Portal:Mountains

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Introduction

View of the south side of the Santa Catalina Mountains as seen from Tucson, Arizona.
View of the south side of the Santa Catalina Mountains as seen from Tucson, Arizona.
Mount Ararat, as seen from Armenia

A mountain is a large landform that rises above the surrounding land in a limited area, usually in the form of a peak. A mountain is generally considered to be steeper than a hill. Mountains are formed through tectonic forces or volcanism. These forces can locally raise the surface of the earth. Mountains erode slowly through the action of rivers, weather conditions, and glaciers. A few mountains are isolated summits, but most occur in huge mountain ranges.

High elevations on mountains produce colder climates than at sea level. These colder climates strongly affect the ecosystems of mountains: different elevations have different plants and animals. Because of the less hospitable terrain and climate, mountains tend to be used less for agriculture and more for resource extraction and recreation, such as mountain climbing and skiing.

The highest mountain on Earth is Mount Everest in the Himalayas of Asia, whose summit is 8,850 m (29,035 ft) above mean sea level. The highest known mountain on any planet in the Solar System is Olympus Mons on Mars at 21,171 m (69,459 ft).

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Striding Edge, an arête viewed from Helvellyn with the corrie Red Tarn to the left and Nethermost Cove to the right

An arête is a narrow ridge of rock which separates two valleys. It is typically formed when two glaciers erode parallel U-shaped valleys. Arêtes can also form when two glacial cirques erode headwards towards one another, although frequently this results in a saddle-shaped pass, called a col. The edge is then sharpened by freeze-thaw weathering, and the slope on either side of the arête steepened through mass wasting events and the erosion of exposed, unstable rock. The word ‘arête’ is actually French for edge or ridge; similar features in the Alps are often described with the German equivalent term Grat.

Where three or more cirques meet, a pyramidal peak is created. Read more...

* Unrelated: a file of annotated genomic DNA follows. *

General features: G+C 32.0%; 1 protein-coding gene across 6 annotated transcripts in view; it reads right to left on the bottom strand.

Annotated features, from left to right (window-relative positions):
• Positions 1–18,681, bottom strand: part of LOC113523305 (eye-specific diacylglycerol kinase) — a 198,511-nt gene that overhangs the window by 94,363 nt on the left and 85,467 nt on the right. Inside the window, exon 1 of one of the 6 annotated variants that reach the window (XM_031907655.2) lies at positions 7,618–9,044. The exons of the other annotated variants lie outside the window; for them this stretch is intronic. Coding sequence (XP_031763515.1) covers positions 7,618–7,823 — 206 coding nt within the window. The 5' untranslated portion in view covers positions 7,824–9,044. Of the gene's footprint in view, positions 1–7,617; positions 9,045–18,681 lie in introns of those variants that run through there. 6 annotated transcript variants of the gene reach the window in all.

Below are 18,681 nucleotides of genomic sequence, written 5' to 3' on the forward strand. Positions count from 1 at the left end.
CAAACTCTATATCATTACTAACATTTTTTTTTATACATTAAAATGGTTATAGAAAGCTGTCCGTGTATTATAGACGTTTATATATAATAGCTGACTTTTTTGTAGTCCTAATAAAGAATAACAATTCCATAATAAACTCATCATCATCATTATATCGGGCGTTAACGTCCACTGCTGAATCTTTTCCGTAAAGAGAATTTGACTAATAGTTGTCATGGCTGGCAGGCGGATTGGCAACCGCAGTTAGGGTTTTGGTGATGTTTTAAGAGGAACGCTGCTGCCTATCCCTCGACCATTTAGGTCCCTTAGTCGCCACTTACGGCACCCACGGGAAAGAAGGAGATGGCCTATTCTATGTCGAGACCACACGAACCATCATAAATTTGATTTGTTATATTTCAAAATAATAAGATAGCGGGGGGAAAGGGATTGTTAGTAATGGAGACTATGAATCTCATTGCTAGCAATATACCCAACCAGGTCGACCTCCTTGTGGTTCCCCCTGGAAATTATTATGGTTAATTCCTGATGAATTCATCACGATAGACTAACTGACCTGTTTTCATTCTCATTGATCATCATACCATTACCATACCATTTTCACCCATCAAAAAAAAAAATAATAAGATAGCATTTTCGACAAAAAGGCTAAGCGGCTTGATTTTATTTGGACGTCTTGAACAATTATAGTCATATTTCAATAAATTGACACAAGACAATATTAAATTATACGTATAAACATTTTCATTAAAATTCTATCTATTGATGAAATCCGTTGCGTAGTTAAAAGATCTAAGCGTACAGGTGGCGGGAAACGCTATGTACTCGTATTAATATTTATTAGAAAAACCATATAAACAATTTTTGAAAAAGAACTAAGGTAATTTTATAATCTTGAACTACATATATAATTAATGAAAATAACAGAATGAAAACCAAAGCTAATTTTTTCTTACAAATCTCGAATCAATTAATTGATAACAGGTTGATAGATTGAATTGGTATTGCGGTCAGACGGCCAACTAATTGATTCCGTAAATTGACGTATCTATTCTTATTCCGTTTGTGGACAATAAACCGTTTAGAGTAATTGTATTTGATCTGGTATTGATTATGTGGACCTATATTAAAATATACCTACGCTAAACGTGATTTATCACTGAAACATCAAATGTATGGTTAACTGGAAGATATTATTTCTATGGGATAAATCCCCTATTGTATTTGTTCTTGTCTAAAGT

Selected mountain range

اسكرام 2 - تمنراست.jpg

The Hoggar Mountains (Arabic: جبال هقار‎, Berber: idurar n Ahaggar) are a highland region in the central Sahara, southern Algeria, along the Tropic of Cancer. The mountains cover an area of approximately 550,000 square km (212,000 square miles). Read more...

Selected mountain type

Striding Edge, an arête viewed from Helvellyn with the corrie Red Tarn to the left and Nethermost Cove to the right

An arête is a narrow ridge of rock which separates two valleys. It is typically formed when two glaciers erode parallel U-shaped valleys. Arêtes can also form when two glacial cirques erode headwards towards one another, although frequently this results in a saddle-shaped pass, called a col. The edge is then sharpened by freeze-thaw weathering, and the slope on either side of the arête steepened through mass wasting events and the erosion of exposed, unstable rock. The word ‘arête’ is actually French for edge or ridge; similar features in the Alps are often described with the German equivalent term Grat.

Where three or more cirques meet, a pyramidal peak is created. Read more...

Selected climbing article

Abseiling using a tubular belay device

Abseiling (/ˈæbseɪl/ or /ˈɑːpzaɪl/; from German abseilen, 'to rope down'), also known as rappelling (/ɹæˈpɛl/ or /ɹəˈpɛl/) from French rappeler, 'to recall' or 'to pull through'), is a controlled descent off a vertical drop, such as a rock face, using a rope.

This technique is used by climbers, mountaineers, cavers, canyoners, search and rescue and rope access technicians to descend cliffs or slopes when they are too steep and/or dangerous to descend without protection. Many climbers use this technique to protect established anchors from damage. Rope access technicians also use this as a method to access difficult-to-reach areas from above for various industrial applications like maintenance, construction, inspection and welding. Read more...

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Selected skiing article

Telemark ski racer executing Telemark's unique lunging or "free heel" turn.

Telemark skiing is a skiing technique that combines elements of Alpine and Nordic skiing. Telemark skiing is named after the Telemark region of Norway, where the discipline originated. Sondre Norheim is often credited for first demonstrating the turn in ski races, which included cross country, slalom and jumping, in Norway around 1868. Sondre Norheim also experimented with ski and binding design, introducing side cuts to skis and heel bindings (like a cable). Read more...

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Shivling
Eruption of Pinatubo 1991

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Climbing in Greece
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